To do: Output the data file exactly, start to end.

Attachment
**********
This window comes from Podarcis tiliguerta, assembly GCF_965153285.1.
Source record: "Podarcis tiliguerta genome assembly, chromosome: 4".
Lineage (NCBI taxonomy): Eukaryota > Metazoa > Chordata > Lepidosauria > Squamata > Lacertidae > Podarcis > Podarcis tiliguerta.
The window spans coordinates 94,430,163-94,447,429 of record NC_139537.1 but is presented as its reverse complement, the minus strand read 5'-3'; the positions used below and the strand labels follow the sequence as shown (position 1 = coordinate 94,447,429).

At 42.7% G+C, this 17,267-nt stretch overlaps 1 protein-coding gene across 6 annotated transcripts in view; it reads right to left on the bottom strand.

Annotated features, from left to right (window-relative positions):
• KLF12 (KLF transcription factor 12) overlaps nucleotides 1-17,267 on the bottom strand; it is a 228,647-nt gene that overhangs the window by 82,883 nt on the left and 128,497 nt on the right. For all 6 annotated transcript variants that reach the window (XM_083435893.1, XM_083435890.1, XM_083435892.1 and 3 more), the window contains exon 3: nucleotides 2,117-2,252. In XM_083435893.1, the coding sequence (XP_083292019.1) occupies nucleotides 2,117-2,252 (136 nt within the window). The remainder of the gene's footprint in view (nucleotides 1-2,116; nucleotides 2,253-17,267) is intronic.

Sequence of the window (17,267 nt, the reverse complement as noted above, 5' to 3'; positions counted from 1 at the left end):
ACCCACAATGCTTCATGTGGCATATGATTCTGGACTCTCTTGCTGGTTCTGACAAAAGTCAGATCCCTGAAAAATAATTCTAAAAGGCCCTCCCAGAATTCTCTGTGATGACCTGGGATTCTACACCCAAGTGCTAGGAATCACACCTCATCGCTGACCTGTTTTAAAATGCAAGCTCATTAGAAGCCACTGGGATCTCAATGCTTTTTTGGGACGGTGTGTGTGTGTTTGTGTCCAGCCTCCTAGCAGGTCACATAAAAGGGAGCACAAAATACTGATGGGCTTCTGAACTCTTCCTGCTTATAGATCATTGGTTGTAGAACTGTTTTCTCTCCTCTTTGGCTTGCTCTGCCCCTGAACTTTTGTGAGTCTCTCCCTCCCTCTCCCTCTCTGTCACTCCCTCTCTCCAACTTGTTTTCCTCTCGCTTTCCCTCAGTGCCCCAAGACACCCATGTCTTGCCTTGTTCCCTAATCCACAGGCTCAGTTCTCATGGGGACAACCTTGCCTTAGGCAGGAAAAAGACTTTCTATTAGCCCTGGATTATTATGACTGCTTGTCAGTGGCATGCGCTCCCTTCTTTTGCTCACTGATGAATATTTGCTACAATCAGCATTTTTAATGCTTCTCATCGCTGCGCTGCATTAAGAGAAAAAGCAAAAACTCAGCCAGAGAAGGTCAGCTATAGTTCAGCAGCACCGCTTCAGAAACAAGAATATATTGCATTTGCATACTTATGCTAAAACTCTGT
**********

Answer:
This window comes from Podarcis tiliguerta, assembly GCF_965153285.1.
Source record: "Podarcis tiliguerta genome assembly, chromosome: 4".
Lineage (NCBI taxonomy): Eukaryota > Metazoa > Chordata > Lepidosauria > Squamata > Lacertidae > Podarcis > Podarcis tiliguerta.
The window spans coordinates 94,430,163-94,447,429 of record NC_139537.1 but is presented as its reverse complement, the minus strand read 5'-3'; the positions used below and the strand labels follow the sequence as shown (position 1 = coordinate 94,447,429).

At 42.7% G+C, this 17,267-nt stretch overlaps 1 protein-coding gene across 6 annotated transcripts in view; it reads right to left on the bottom strand.

Annotated features, from left to right (window-relative positions):
• KLF12 (KLF transcription factor 12) overlaps nucleotides 1-17,267 on the bottom strand; it is a 228,647-nt gene that overhangs the window by 82,883 nt on the left and 128,497 nt on the right. For all 6 annotated transcript variants that reach the window (XM_083435893.1, XM_083435890.1, XM_083435892.1 and 3 more), the window contains exon 3: nucleotides 2,117-2,252. In XM_083435893.1, the coding sequence (XP_083292019.1) occupies nucleotides 2,117-2,252 (136 nt within the window). The remainder of the gene's footprint in view (nucleotides 1-2,116; nucleotides 2,253-17,267) is intronic.

Sequence of the window (17,267 nt, the reverse complement as noted above, 5' to 3'; positions counted from 1 at the left end):
ACCCACAATGCTTCATGTGGCATATGATTCTGGACTCTCTTGCTGGTTCTGACAAAAGTCAGATCCCTGAAAAATAATTCTAAAAGGCCCTCCCAGAATTCTCTGTGATGACCTGGGATTCTACACCCAAGTGCTAGGAATCACACCTCATCGCTGACCTGTTTTAAAATGCAAGCTCATTAGAAGCCACTGGGATCTCAATGCTTTTTTGGGACGGTGTGTGTGTGTTTGTGTCCAGCCTCCTAGCAGGTCACATAAAAGGGAGCACAAAATACTGATGGGCTTCTGAACTCTTCCTGCTTATAGATCATTGGTTGTAGAACTGTTTTCTCTCCTCTTTGGCTTGCTCTGCCCCTGAACTTTTGTGAGTCTCTCCCTCCCTCTCCCTCTCTGTCACTCCCTCTCTCCAACTTGTTTTCCTCTCGCTTTCCCTCAGTGCCCCAAGACACCCATGTCTTGCCTTGTTCCCTAATCCACAGGCTCAGTTCTCATGGGGACAACCTTGCCTTAGGCAGGAAAAAGACTTTCTATTAGCCCTGGATTATTATGACTGCTTGTCAGTGGCATGCGCTCCCTTCTTTTGCTCACTGATGAATATTTGCTACAATCAGCATTTTTAATGCTTCTCATCGCTGCGCTGCATTAAGAGAAAAAGCAAAAACTCAGCCAGAGAAGGTCAGCTATAGTTCAGCAGCACCGCTTCAGAAACAAGAATATATTGCATTTGCATACTTATGCTAAAACTCTGT